Remember that your audience isn’t just made up of your users, but your stakeholders as well – and knowing their business needs will help improve your products and boost your career.
Gaining the trust and support of executives is one of the best things that great UX research leaders can do for their products and their careers.
Great UX research leaders know their target users, but do they know their stakeholders as well? Stakeholders, after all, are also part of a product’s audience. While it’s crucial to know user behaviors, attitudes, goals and feedback, not many UX research leaders invest the time and efforts to know their stakeholders.
Business goals are clearly communicated companywide on a yearly basis. For personal gain, as long as you identify your most important goal you’ll figure out a way to achieve it. The hard part is identifying the key stakeholders that have the greatest impact on your success and understanding their personal gains. How to do that? As with so much else in UX research, the answer is: with good data.
Step 1: Identify the stakeholders in mid- and high-level C-suite positions who are critical for you to connect with.
Step 2: Divide them into two categories; primary and secondary. Primary stakeholders have authority to increase budgets, grant promotions, etc. In the secondary category, list stakeholders who manage products with the highest impact on the company ROI. The trick is ensure you that you can help the stakeholders in the secondary category achieve their business goals through UX research.
Step 3: Do your research. Learn about your stakeholders’ prior achievements, interests, priorities, colleagues, friends, the words they use, etc. With social media, this is easier than ever, but of course personal interactions in the office are also valuable.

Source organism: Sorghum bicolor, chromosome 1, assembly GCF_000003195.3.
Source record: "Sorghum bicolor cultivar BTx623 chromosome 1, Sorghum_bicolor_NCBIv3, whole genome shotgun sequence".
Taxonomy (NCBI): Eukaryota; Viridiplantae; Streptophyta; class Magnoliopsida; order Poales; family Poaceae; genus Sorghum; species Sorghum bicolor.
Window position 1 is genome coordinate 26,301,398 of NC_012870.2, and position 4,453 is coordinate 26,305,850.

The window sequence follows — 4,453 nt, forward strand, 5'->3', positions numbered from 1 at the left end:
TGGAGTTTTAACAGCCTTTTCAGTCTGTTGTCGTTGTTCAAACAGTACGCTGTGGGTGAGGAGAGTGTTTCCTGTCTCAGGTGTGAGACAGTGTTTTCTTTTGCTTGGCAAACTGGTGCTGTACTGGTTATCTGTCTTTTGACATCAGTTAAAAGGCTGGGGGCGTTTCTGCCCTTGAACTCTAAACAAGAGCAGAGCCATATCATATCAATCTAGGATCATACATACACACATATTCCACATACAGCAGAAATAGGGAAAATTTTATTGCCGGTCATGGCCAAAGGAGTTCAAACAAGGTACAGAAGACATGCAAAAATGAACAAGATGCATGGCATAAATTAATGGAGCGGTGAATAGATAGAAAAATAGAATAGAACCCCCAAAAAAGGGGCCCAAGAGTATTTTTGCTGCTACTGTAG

I know it’s much harder to connect with C-suite executives than with product owners. However, there are ways to do it, like participating in a mentoring program or company-sponsored charity events, where stakeholders are involved.
Sometimes, reaching out directly to them is as effective. Make sure you have a legitimate reason and describe it well:
“Hi Mike, hope you’re well. I’m looking for a mentor to help me be a more effective manager. I heard your town hall presentation and I was intrigued with your impressive journey in managing people. I’m currently participating in the leadership learning program and I’m mentoring two employees. Would you be my mentor this year? Alternatively, perhaps you could select a mentor for me. I would really appreciate it.”
Once you make the connections, follow the Three Ps:
What do these activities have to do with becoming a great UX research leader? Well, let’s take a quick step back.
Great UX research leaders enhance their careers when they strategically gain executives’ trust and support, right? So, in order to achieve measurable results–such as a promotion, approval to hire more researchers, or a budget increase–you need to make yourself known to the decision-makers and their influencers. You’ve got to show your willingness to learn and make them feel that their time in mentoring you is well worth it.
Now, many of us aren’t comfortable tooting our own horns. I get it. But we can’t rely on our managers to be our only advocates. Great as our managers may be, they’re busy people. So you have to speak up about your achievements to executives (who certainly didn’t get to their positions by staying mum about their own accomplishments). Practice what you’ll say beforehand to build your courage.
And about your managers: Be sure to let them know about your interactions with executives. It’s a basic courtesy, and it will ensure that you’re aligned with them.
Perseverance will become your best friend.
During this journey, you’ll learn that managing your career is not different than managing a user research project. So, set your top three personal goals, the strategy to accomplish these goals and the metrics to measure results.
Also check the other parts of this series: